But at the last moment of creation, God thought to form a creature like no other, a creature made in God’s own image, with the ability to think and act for himself. God created Adam and placed him in a beautiful garden, filled with every delicacy a person could imagine. Adam was happy, and so was God. For after living an eternity with no one to talk to, God was no longer alone. God had a companion, a friend. And it was good.

It was good until the day came when Adam crossed a line, and went too far, and broke the only rule that God had set. Because God was just, and the world was balanced, Adam needed to be punished for creating imbalance and breaking a rule. So, God expelled him from the garden; sent him off to see what life was like living on his own.

And while justice was served, it wasn’t long before God grew lonely again. God missed Adam and wanted his friend back.

Centuries passed before God tried again, this time with the generation of Noah. And when God took notice of the ways of his creatures, God was outraged again, decreeing a flood to wash away our human sins.

For 40 days it rained, and Noah and God took to talking. Noah questioned God, pushed at his decision, and left God feeling conflicted, for God knew that these human’s he’d created had minds of their own; and that whatever rules might be set would one day be broken. How could God maintain a relationship with beings who wouldn’t follow the rules? And yet, sticking to those rules and upholding strict justice on this planet would leave God lonely, for there’s no person yet to be created who doesn’t make mistakes.

As God thought it over, He realized that it all boiled down to a choice. God could uphold justice and live alone or forsake it and find companionship. It was a stark choice: Be right and lonely? Or be merciful, kind and forgiving and have a companion, a partner, a friend. Well, you know the answer. God created Rachamim – Mercy. Not even God wants to live alone.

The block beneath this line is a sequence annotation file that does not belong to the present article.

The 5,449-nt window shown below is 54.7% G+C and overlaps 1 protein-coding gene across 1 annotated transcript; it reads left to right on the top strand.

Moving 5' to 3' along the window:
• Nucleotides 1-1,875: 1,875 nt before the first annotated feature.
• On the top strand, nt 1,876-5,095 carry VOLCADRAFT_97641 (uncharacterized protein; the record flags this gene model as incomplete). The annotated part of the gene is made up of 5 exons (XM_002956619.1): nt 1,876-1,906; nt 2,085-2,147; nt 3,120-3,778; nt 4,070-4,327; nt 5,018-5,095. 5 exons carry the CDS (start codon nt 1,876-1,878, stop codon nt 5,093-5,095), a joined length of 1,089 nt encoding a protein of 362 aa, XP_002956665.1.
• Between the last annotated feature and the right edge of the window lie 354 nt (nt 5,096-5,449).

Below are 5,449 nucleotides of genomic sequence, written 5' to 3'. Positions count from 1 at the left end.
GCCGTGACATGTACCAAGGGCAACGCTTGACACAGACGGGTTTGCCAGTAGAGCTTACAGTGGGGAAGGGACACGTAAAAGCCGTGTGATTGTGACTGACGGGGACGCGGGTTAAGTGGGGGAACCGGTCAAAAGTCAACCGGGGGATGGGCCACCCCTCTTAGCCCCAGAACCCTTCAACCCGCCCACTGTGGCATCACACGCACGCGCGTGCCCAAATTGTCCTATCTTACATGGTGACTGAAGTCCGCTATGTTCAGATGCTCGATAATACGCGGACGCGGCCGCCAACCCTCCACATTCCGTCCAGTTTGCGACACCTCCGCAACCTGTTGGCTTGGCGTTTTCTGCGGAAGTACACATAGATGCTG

This day of Yom Kippur was given to us, not to be a day of threats or punishments, but as a day of Rachamim – of Mercy, allowing us to find companionship and blessings with those who are most dear to us. No one can live a perfect life. But by opening our hearts, we can love them none-the-less. We can embrace them with kindness. We can let them know that we appreciate their beauty, their gifts, the blessings they bring to us, to our family, to our community. And at the same time, provide them with the opportunity to continue to grow.

You know, somewhere along the line this ‘Yom Kippur of Love’ was transformed from a celebration, into a plea for Mercy from the God of Justice. But for this year, at least, let us once again allow the love to flow and fill us with the joy of a bride and groom who see the soul of the one they’re marrying and loves them for who you they truly are.

Let us feel the promise of that moment, under the huppah with the one you love, and the dreams you share, that you’ll create together. Let us carry the joy of that moment with us into the year, and share it with those we encounter through acts of kindness and care.

For on this night, we are Israel, the bride, and God is our groom, who doesn’t want to be alone anymore.

May the year 5783 be filled with light, love, kindness and blessing. Amen.

Sat, July 13 2024 7 Tammuz 5784